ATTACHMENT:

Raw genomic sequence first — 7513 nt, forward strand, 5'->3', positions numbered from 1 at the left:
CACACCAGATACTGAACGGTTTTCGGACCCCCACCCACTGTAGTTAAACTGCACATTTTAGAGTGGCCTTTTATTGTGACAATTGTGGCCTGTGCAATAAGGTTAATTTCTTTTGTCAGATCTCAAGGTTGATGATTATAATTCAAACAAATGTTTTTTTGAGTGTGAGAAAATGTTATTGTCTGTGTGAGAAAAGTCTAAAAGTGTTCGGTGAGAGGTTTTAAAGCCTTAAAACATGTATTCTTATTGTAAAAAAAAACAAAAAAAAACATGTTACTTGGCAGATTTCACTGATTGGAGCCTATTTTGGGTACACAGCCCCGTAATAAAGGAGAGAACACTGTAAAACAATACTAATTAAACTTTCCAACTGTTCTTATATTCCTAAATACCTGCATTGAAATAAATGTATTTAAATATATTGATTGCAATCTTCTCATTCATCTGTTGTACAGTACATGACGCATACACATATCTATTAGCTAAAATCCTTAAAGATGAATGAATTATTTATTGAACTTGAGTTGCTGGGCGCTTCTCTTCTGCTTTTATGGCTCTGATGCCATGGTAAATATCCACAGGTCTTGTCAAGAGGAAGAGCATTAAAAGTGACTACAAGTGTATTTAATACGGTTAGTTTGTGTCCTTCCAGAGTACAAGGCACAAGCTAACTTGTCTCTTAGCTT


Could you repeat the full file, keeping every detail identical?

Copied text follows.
Raw genomic sequence first — 7513 nt, forward strand, 5'->3', positions numbered from 1 at the left:
CACACCAGATACTGAACGGTTTTCGGACCCCCACCCACTGTAGTTAAACTGCACATTTTAGAGTGGCCTTTTATTGTGACAATTGTGGCCTGTGCAATAAGGTTAATTTCTTTTGTCAGATCTCAAGGTTGATGATTATAATTCAAACAAATGTTTTTTTGAGTGTGAGAAAATGTTATTGTCTGTGTGAGAAAAGTCTAAAAGTGTTCGGTGAGAGGTTTTAAAGCCTTAAAACATGTATTCTTATTGTAAAAAAAAACAAAAAAAAACATGTTACTTGGCAGATTTCACTGATTGGAGCCTATTTTGGGTACACAGCCCCGTAATAAAGGAGAGAACACTGTAAAACAATACTAATTAAACTTTCCAACTGTTCTTATATTCCTAAATACCTGCATTGAAATAAATGTATTTAAATATATTGATTGCAATCTTCTCATTCATCTGTTGTACAGTACATGACGCATACACATATCTATTAGCTAAAATCCTTAAAGATGAATGAATTATTTATTGAACTTGAGTTGCTGGGCGCTTCTCTTCTGCTTTTATGGCTCTGATGCCATGGTAAATATCCACAGGTCTTGTCAAGAGGAAGAGCATTAAAAGTGACTACAAGTGTATTTAATACGGTTAGTTTGTGTCCTTCCAGAGTACAAGGCACAAGCTAACTTGTCTCTTAGCTT